It’s Time to Get Clinical, Not Cynical, With Ocugen Stock

  • Ocugen (OCGN) recently received bad news from the the U.S. Food and Drug Administration (FDA).
  • However, Ocugen has made recent progress in other ways, both financially and clinically.
  • Investors with a strong tolerance for risk should add shares of Ocugen stock while they’re still inexpensive.
Smartphone with logo of US biopharmaceutical company Ocugen Inc (OCGN) on screen in front of website Focus on left of phone display
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Pennsylvania-based biopharmaceutical company Ocugen (NASDAQ:OCGN) is primarily known for is codeveloping proposed Covid-19 vaccine Covaxin with India-based Bharat Biotech. Currently, OCGN stock is a risky asset to hold but if you’re willing to accept the volatility, it’s worth a small position.

What investors sometimes forget is that, along with Covid-19, Ocugen also seeks to treat a range of underserved diseases. These include wet age-related macular degeneration, diabetic macular edema and diabetic retinopathy.

On top of all that, Ocugen is working diligently on a gene therapy program — and let’s not assume that the company has completely failed on the Covid-19 vaccine front. All in all, you might find that Ocugen is worth your investment capital as a dark horse among biotech bets.

OCGN Ocugen $3.49

What’s Happening with OCGN Stock?

The resistance level to observe with OCGN stock is $15. In February, May and November of 2021, the Ocugen share price surged to $15 before declining sharply.

More recently, Ocugen shares have traded between $3 and $4. Another pop to $15 could provide four times returns — or the stock could keep sinking.

Since OCGN stock is news-sensitive (as many biotechnology stocks tend to be) and because it’s low-priced, it’s likely to remain volatile. Hence, please don’t pour your life savings into this one stock.

Here’s an example of how an undesired news item can impact a small biotech stock. Not long ago, Ocugen provided an update on its emergency use authorization (EUA) request to the FDA for Covaxin to vaccinate two-to-18-year-olds against Covid-19.

To put it bluntly, that EUA request was declined. Ocugen “intends to continue working with FDA” on this, but it’s still disappointing news for the company and its stakeholders.

As you might expect, OCGN stock got slammed after this news was announced. Does this mean it’s time for the loyal shareholders to cut and run, then?

A Setback, Not a Deal-Breaker

A piece of bad news can cause an investor to reevaluate their position on a stock. Not every development should be considered a deal-breaker, though.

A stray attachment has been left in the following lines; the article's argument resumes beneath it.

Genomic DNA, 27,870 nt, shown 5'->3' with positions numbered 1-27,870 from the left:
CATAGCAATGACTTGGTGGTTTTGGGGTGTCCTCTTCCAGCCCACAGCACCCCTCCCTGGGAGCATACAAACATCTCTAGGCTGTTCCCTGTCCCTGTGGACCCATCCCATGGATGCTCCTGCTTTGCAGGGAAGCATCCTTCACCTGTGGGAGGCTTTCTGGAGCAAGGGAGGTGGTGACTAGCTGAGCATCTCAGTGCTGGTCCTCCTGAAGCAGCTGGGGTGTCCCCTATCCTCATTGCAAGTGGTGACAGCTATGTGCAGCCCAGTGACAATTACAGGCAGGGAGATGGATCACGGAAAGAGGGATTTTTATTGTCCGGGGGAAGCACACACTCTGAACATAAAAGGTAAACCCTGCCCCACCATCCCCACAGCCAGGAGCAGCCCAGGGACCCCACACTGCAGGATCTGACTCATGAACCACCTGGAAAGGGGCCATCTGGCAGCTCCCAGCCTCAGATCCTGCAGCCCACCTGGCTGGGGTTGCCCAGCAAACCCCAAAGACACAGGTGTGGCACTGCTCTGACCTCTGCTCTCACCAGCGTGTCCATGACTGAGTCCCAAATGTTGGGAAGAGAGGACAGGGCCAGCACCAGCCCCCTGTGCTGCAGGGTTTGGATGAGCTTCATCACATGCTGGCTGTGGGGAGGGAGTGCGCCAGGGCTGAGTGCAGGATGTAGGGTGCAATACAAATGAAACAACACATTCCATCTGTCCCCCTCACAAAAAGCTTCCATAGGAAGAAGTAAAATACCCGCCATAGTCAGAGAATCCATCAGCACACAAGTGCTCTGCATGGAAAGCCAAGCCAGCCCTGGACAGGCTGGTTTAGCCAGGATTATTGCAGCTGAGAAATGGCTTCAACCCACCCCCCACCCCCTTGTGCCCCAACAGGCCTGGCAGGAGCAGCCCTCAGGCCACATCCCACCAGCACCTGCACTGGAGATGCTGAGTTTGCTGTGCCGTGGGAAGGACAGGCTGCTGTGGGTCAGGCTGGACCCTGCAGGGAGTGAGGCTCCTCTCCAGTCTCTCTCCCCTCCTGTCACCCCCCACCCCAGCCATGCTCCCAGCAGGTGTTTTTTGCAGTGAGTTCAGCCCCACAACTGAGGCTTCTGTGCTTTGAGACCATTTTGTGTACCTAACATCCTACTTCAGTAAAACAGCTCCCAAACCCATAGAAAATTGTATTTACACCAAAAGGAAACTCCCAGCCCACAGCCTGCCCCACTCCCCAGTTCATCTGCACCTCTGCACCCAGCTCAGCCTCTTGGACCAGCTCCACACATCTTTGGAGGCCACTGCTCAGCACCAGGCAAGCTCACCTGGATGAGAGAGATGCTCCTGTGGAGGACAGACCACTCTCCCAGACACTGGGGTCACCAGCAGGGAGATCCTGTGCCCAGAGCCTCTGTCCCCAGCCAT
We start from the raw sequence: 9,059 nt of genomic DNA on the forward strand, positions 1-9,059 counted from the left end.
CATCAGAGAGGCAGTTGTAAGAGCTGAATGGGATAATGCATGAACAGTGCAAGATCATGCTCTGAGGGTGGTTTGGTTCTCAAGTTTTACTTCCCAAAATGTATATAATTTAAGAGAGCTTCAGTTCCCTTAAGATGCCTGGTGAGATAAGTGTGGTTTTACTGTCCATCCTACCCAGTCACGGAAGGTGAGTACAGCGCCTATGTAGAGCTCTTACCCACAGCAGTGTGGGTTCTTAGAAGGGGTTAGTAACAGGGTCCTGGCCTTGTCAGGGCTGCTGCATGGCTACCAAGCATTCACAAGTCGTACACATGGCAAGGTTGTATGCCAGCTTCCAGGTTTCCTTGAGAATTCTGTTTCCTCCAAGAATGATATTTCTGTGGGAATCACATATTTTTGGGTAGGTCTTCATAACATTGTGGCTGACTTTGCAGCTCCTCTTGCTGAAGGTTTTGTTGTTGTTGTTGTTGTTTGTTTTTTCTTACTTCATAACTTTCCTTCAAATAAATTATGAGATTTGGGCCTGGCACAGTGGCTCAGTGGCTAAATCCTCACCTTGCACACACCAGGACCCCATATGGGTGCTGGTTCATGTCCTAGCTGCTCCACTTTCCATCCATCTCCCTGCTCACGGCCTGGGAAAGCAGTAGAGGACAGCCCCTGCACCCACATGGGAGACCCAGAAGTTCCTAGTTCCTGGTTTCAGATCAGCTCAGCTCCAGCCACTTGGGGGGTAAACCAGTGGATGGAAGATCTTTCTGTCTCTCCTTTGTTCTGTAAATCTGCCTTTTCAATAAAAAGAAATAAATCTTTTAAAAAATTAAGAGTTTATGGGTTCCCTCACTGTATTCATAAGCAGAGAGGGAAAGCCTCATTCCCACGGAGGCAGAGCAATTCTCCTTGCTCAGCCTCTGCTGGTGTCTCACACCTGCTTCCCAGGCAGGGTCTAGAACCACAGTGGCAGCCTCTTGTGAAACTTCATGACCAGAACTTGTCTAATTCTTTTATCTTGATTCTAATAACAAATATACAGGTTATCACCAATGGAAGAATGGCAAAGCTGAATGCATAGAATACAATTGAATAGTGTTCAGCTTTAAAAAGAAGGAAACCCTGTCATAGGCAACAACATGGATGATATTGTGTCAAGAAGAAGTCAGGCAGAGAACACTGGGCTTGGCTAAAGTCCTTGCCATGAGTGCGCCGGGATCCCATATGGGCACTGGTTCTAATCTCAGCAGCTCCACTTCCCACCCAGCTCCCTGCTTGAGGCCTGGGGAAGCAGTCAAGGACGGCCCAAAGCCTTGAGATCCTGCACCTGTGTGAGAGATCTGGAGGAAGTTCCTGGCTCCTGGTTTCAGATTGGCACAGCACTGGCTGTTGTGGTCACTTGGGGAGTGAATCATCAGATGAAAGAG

The denial of the EUA request isn’t the end of the road for Ocugen, nor does it negate the progress that the company has made so far.

On the financial front, for example, Ocugen ramped up its cash, cash equivalents and restricted cash total from $24.2 million at the end of 2020, to $95.1 million at the end of 2021.

Also, Ocugen reported a seven cent net loss per share for the three months ended Dec. 31, 2021. That’s not a deep loss if the shares are roughly $3 or $4.

On the clinical side, Ocugen’s been riding in the fast lane. First of all, the FDA lifted its clinical hold on Ocugen’s investigational new drug (IND) application for Covaxin.

Second, Ocugen submitted comprehensive responses to a Notice of Deficiency from Health Canada pertaining to Ocugen’s New Drug Submission (NDS) for Covaxin.

Additionally, Ocugen initiated a Phase 1/2 clinical trial for OCU400 (a modifier gene therapy candidate for the treatment of certain cases of retinitis pigmentosa) this year.

What You Can Do Now With OCGN Stock

The point here is setbacks will happen in the realm of biotechnology. On the whole, Ocugen is moving forward with leading-edge science and maintains a solid capital position.

Therefore, it is appropriate for investors to take on a small position in OCGN stock now. Just be aware that regulators can be unpredictable, and the Ocugen share price could wobble before (hopefully) eventually moving up.

On the date of publication, David Moadel did not have (either directly or indirectly) any positions in the securities mentioned in this article. The opinions expressed in this article are those of the writer, subject to the Publishing Guidelines.

David Moadel has provided compelling content – and crossed the occasional line – on behalf of Motley Fool, Crush the Street, Market Realist, TalkMarkets, TipRanks, Benzinga, and (of course) He also serves as the chief analyst and market researcher for Portfolio Wealth Global and hosts the popular financial YouTube channel Looking at the Markets.

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